I asked Grose what motivated her to share so much of her own story in the book. “​​It just feels more urgent when you know that the person who has done all this research has also lived it themselves,” she said. “I also wanted to make it clear that you can have every privilege under the sun, which I do. And that even with all of those things, the system is so unyielding and unsupportive for mothers.”

Grose doesn’t write about being Jewish in Screaming on the Inside, but in the weeks before our interview, coinciding with Rosh Hashanah, one of Grose’s Times newsletters focused on Judaism. In it, she grapples with wanting to instill a sense of Judaism in her children but being unclear on how to do it in a meaningful and authentic way.

“As my kids get older, I feel a greater sense of urgency about teaching them to be Jewish,” Grose wrote in that newsletter. “My problem is—and always has been—that I have little desire to bring them to shul. I can be ambivalent about organized religion because it has, at worst, been used as a shield for sometimes ugly and hypocritical behavior. … And yet I feel deeply connected to Judaism in a way that’s not always easy to explain. It is in my bones.”

She explained this conundrum that many Xennial parents feel: struggling to figure out our own Jewish identity while attempting to impart a Jewish identity to our children. “It’s something that is ongoing. I assumed that once my children were sentient, that I would have it figured out. But it’s not like that. It’s evolving. … It’s ongoing,” Grose told me. “I feel it more and more, that I really want them to have some sort of religious practice. I had a very traditional sort of Reform Jewish upbringing. I went to Hebrew school, I had a bat mitzvah, and I did not find any of that particularly inspiring.”

Grose says she still feels “closely connected to my roots,” so she is trying to find different ways to help her two young daughters—to whom she dedicated her book—connect to Judaism. “We’re going to take my kids to Austria in April to see where their grandparents lived and to learn about the persecution of their family,” said Grose. “I think about my grandparents and how they had these indefatigable spirits. And even though they were expelled from their country of their birth, they still spoke so highly of Vienna and the culture that surrounded them. I want to teach them that being Jewish is not just about being persecuted, though that is part of it.”

The theme of breaking down assumptions is present throughout the stories Grose tells in her book. While other “parenting” books can feel daunting, leaving readers with laundry lists of things to do, say, or play, Screaming on the Inside gives us permission to be who we are: concerned, overwhelmed parents who are just figuring out how to raise good humans. “This book is not a prescriptive guide,” said Katherine Nintzel, Grose’s book editor at HarperCollins. “What Jessica does that is so important is reframe the conversation and empower us to parent better simply by the way that we’re thinking about our children.”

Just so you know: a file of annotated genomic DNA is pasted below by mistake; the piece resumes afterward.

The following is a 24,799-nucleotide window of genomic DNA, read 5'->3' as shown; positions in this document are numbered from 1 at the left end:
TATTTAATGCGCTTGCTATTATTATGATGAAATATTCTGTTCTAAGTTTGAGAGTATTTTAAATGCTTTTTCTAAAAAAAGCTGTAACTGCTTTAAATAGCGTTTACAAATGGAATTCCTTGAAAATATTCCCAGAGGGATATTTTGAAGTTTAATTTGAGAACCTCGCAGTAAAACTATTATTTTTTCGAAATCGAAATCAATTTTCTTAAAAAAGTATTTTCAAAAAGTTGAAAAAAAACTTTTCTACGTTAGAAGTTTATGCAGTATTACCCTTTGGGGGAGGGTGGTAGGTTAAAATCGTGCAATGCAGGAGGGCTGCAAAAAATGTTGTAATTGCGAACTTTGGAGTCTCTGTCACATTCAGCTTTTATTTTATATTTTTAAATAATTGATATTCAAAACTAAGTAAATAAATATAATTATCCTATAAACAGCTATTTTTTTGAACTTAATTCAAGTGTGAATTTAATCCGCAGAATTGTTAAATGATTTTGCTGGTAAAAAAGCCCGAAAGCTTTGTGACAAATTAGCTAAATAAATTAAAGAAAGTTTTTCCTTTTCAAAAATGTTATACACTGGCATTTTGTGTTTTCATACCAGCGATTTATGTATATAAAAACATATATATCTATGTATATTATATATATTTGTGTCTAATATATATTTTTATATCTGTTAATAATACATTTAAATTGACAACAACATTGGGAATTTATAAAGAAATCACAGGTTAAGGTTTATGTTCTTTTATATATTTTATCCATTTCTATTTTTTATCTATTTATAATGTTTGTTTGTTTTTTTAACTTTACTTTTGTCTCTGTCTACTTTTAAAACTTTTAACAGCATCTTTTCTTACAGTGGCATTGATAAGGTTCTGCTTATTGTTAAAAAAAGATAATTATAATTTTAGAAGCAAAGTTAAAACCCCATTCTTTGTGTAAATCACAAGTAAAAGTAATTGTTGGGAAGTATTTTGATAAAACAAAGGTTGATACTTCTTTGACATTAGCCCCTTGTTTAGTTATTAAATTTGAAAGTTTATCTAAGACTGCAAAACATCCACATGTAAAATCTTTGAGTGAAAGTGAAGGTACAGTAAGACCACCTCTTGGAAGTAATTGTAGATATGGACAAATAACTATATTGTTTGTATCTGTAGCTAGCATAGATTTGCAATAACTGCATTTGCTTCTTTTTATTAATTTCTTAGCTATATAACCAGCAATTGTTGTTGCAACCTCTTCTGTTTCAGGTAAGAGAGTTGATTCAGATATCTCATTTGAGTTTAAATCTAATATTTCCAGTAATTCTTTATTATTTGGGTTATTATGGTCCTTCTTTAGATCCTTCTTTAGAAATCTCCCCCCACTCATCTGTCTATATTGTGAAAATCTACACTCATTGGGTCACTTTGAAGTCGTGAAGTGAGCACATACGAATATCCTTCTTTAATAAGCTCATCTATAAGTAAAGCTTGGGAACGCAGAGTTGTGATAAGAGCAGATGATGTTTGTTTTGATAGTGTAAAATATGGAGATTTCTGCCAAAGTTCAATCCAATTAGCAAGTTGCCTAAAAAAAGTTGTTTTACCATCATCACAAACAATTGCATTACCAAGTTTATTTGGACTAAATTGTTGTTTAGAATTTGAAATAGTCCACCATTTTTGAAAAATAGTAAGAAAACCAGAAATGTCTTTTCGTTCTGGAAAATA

This new way of thinking, and reframing, makes Grose a more authentic “parenting expert” who many mothers can relate to. “Doing the work makes you an expert, and Jessica has been deeply invested in this subject matter from many different angles for a long time,” said Nintzel. “I think the expertise comes from someone who is willing to do the journalistic research, talk to a lot of different types of people, absorb different opinions, and filter a lot of different ideas during one of the biggest American parenting crises we’ve seen in 100 years.”

Nintzel, a mother herself, is excited for readers to feel seen, the way she does from Grose’s writing. “Screaming on the Inside is a constant reminder for me that I shouldn’t be focusing on these industry standards that are nonsense,” said Nintzel.

Perhaps the most important lesson in Grose’s book comes in the introduction. “Anytime you feel guilty about not meeting some sort of insane, unachievable demand, ask yourself: Does this help me improve my relationship with my children? And does this help my community?” Grose writes. “If the answer is neither, push back. Refuse to feel the guilt and failure that plague so many of us when we are just trying to raise our families under this broken system. Instead, use that energy to fuel something different.”

“I can’t tell you what your values are, and I hope that it is clear that I’m not trying to tell you how to raise your kids,” said Grose. “I can tell you what my values are and how I figured out what was right for my family. That is the important work of motherhood. It’s not showing other people that you fit their mold or what a great mom you are in their definition.”

Jamie Betesh Carter is a researcher, writer, and mother living in Brooklyn.